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Taiwan's Powerchip expects profit in Q4

Powerchip's shares have gained 36 percent, compared with the benchmark Taiex index's 45

Frank Huang, Chairman of Powerchip Semiconductor Corp. said in an interview in Taipei yesterday, 'I strongly believe we will turn a profit in the four...

Frank Huang, Chairman of Powerchip Semiconductor Corp. said in an interview in Taipei yesterday, 'I strongly believe we will turn a profit in the four...

Powerchip Semiconductor Corp., the Taiwanese computer-memory chipmaker that has posted losses for eight straight quarters, expects to return to profit in the last three months of the year on rising chip prices.
"We already have a positive cash flow this month because of rising chip prices," Chairman Frank Huang, 59, said in an interview in Taipei yesterday. "I strongly believe we will turn a profit in the fourth quarter."
Powerchip and other chipmakers began to post losses in the second quarter of 2007 after they overestimated the demand that would be created by the release of Microsoft Corp.'s Windows Vista operating system. Industrywide production cuts since the second half of last year have helped ease the oversupply of semiconductors.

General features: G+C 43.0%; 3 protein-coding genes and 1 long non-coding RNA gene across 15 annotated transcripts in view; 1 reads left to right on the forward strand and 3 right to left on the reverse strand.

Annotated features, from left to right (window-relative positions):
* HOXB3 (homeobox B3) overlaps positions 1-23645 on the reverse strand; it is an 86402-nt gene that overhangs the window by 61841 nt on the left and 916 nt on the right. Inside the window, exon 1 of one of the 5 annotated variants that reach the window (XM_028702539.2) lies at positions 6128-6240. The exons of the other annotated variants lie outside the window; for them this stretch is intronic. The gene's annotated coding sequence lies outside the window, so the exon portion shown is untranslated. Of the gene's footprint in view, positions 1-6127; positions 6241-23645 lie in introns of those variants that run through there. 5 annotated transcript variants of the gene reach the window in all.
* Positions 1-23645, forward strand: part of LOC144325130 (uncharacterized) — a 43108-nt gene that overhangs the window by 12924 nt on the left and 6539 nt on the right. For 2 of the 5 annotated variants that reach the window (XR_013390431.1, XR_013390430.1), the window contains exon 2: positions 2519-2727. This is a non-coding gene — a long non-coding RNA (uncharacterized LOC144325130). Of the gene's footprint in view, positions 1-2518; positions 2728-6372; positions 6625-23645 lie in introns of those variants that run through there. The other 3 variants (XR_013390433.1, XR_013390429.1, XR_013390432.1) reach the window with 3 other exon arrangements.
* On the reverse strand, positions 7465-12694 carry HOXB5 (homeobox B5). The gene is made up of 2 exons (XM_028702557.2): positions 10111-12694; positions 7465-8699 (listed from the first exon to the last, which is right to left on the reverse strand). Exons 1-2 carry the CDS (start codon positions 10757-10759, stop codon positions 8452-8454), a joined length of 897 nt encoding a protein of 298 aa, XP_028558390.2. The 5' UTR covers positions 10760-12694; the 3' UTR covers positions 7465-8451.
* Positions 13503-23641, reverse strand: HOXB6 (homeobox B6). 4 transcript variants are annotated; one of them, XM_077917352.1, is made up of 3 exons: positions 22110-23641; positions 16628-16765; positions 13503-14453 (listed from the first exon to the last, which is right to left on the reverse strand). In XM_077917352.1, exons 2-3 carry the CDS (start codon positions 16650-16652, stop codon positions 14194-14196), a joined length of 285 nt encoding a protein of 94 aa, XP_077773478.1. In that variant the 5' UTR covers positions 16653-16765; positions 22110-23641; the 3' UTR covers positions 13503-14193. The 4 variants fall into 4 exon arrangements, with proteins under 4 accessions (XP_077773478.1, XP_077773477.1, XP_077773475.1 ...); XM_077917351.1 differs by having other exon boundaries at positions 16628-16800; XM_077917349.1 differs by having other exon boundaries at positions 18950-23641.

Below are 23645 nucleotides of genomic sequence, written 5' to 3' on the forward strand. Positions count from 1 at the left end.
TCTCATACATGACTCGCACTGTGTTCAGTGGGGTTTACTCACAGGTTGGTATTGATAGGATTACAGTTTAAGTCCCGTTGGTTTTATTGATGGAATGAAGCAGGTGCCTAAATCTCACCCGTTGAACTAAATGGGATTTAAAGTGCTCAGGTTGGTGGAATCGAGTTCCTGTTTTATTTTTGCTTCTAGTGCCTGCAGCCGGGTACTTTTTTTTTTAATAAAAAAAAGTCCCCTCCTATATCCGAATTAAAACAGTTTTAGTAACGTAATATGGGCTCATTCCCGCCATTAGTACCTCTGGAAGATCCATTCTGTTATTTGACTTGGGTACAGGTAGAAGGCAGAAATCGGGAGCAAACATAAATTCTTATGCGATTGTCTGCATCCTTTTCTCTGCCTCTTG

"We have passed the worst time," Huang said.
Powerchip's stock fell by its 7 percent limit to close at NT$5.32 in Taipei yesterday. The shares have gained 36 percent this year, compared with the benchmark Taiex index's 45 increase.
The price of the benchmark 1-gigabit dynamic random access memory chip rose 64 percent from historic lows in December, according to Taipei-based Dramexchange Technology Inc. , Asia's biggest spot market for semiconductors.
Elpida Memory Inc., Japan's largest maker of computer-memory chips, said last month it plans to raise prices by as much as 50 percent this month after the production cuts eased the glut.
Elpida and other memory-chip producers will probably cut capital spending by 64 percent to US$3.35 billion this year, Barclays Capital said April 16. DRAM makers lost US$12.5 billion from 2007 until the end of 2008, according to Andrew Norwood, an analyst in London at Gartner Inc., an industry researcher. Nanya Technology Corp., Taiwan's second-largest DRAM maker, said last week it was in talks with customers including Hewlett-Packard Co. and Dell Inc. to raise prices by as much as 20 percent in the first half of this month, after two increases in April.


Updated : 2021-04-18 05:41 GMT+08:00